This Week in Europe: Assassination in Kosovo, new Romanian PM and more

, by Radu Dumitrescu, Věra Dvořáková

This Week in Europe: Assassination in Kosovo, new Romanian PM and more

Members of the TNF team recount big events from Europe from the past week, and point attention to news that may have passed notice. What did we miss? Comment on our Facebook page at http://facebook.com/thenewfederalist.eu !

Anti-far right march in Austria

Last Saturday, roughly 20,000 people flooded the streets of Vienna to protest against the inclusion of far-right FPO in the coalition led by young Chancellor Sebastian Kurz. The party’s fascist roots and its anti-immigrant policies have been the source of great concern among Austrians.

Romania gets 3rd PM in one year

After winning the elections in December 2016, the Romanian Social-Democratic Party, PSD, has forced its second prime minister to step down after a clash with the party leader, Liviu Dragnea. After losing the support of the party, former PM Mihai Tudose resigned on Monday. Convicted for electoral fraud and suspected of siphoning EU funds, Dragnea cannot occupy the PM seat himself. Therefore, on Tuesday, PSD nominated MEP Viorica Dancila, a close ally of Dragnea, as the new PM. Dancila does not know foreign languages, ranks 700th out of 751 in terms of attendance in the EP and once included Iran and Pakistan as member-states in the EU.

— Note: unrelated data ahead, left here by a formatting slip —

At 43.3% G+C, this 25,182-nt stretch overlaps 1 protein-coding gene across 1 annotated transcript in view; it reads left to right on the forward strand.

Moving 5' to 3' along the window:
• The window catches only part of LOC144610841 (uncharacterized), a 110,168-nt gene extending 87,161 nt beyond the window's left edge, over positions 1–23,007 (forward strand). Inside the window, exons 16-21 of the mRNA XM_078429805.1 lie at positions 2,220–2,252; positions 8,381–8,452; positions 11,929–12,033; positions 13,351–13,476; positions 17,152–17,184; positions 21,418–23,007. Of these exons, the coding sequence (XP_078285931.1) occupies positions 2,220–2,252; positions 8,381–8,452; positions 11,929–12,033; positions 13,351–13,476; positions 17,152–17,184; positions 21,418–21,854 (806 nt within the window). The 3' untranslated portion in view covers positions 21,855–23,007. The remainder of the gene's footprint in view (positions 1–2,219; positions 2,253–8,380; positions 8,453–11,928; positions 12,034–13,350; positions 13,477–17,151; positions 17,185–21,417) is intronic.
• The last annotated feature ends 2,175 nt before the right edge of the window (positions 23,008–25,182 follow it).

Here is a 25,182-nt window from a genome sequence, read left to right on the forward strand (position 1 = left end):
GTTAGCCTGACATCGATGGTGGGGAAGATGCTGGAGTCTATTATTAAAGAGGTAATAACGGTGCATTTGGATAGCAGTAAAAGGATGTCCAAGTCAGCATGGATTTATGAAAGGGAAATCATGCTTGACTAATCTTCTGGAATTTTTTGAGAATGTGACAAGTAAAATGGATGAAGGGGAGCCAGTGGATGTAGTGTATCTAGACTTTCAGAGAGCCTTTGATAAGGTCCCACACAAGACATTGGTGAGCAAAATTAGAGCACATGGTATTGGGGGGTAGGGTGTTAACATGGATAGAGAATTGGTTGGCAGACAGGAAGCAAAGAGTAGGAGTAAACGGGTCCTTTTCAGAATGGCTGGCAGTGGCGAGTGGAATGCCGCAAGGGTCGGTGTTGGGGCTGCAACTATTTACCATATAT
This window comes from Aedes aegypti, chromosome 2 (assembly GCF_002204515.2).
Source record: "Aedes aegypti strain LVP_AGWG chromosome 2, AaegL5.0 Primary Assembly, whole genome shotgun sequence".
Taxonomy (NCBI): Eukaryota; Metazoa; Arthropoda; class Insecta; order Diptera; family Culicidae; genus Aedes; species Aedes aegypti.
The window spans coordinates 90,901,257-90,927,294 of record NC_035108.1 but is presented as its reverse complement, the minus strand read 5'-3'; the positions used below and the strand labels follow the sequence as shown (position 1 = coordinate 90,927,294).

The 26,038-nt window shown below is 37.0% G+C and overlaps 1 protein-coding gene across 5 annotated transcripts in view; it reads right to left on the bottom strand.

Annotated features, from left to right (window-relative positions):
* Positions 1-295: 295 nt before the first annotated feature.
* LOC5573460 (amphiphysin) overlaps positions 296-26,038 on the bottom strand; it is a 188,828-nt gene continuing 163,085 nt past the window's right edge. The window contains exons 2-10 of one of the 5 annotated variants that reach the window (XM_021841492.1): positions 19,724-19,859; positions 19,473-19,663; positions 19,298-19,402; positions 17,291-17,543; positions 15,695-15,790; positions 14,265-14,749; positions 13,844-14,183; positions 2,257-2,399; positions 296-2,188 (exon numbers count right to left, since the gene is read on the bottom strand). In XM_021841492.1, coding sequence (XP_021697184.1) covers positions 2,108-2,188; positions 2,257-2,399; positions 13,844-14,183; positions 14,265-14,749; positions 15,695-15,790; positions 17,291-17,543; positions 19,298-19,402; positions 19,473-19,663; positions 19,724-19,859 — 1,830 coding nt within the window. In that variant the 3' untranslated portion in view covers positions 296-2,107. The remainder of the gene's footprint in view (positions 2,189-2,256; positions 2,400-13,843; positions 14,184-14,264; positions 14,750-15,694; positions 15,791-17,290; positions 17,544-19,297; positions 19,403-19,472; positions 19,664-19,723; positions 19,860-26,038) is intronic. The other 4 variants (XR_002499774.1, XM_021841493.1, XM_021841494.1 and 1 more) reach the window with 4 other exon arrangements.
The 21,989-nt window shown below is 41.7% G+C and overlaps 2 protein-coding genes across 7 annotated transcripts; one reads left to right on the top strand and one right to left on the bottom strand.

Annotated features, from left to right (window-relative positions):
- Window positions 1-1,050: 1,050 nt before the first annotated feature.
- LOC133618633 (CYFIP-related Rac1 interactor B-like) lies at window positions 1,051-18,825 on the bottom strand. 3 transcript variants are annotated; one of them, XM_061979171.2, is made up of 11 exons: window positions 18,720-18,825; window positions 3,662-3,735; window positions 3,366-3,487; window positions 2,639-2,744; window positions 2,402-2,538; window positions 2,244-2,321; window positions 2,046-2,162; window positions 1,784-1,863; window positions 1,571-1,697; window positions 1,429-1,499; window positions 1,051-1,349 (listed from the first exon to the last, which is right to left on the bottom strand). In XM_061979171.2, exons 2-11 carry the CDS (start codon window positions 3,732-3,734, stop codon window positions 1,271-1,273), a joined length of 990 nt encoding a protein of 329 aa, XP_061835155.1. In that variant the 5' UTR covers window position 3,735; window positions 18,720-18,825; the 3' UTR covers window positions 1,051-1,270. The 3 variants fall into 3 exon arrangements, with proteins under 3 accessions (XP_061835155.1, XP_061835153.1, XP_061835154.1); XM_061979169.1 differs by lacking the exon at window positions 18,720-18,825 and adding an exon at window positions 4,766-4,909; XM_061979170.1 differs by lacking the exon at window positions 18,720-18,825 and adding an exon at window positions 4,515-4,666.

Sweden faces gang violence and Russian election meddling

On Wednesday, Swedish PM Stefan Lofven threatened to deploy the army in order to counter the gang violence that has been occuring throughout the country. Police records show that in 2017, 106 people were murdered in Sweden. At the same time, the Scandinavian country prepares to create a new government agency in order to safeguard its upcoming election from Russian meddling. At a security conference, Lofven indicated that he had information regarding efforts to influence the election, but promised that “only Swedish voters will determine the outcome.”

VAT overhaul & bad loans decrease EU-wide

On Thursday, the European Commission advanced a proposal that would allow member states to decide reduced rates on specific products without needing the unanimous approval of the other members. The same proposal would counter VAT fraud and reduce costs for small and medium enterprises.

In the same day, the Commission published a report which showed that individual or company-owned NPLs (non-performing loans) have reached 4.6%, their lowest level since 2014. However, these loans still represent a total of €950 billion.

Kosovo Serb politician assassinated

On Tuesday, Serbia walked out of EU talks on better relations with Kosovo after an unknown gunman shot and killed Oliver Ivanovic outside his office in Mitrovica, a Serb enclave in Kosovo. The delegation stated that the killing is “an act of terror aimed at destabilising the situation in Kosovo and an attack against all Serbian people.” Ivanovic was a moderate among Kosovo Serb politicians and had played a major role in negotiations with NATO and the EU after the 1998-1999 Kosovo War. Convicted in 2016 of war crimes for his involvement in the killings of ethnic Albanians during the war, Ivanovic saw the ruling overturned and was meant to face a retrial.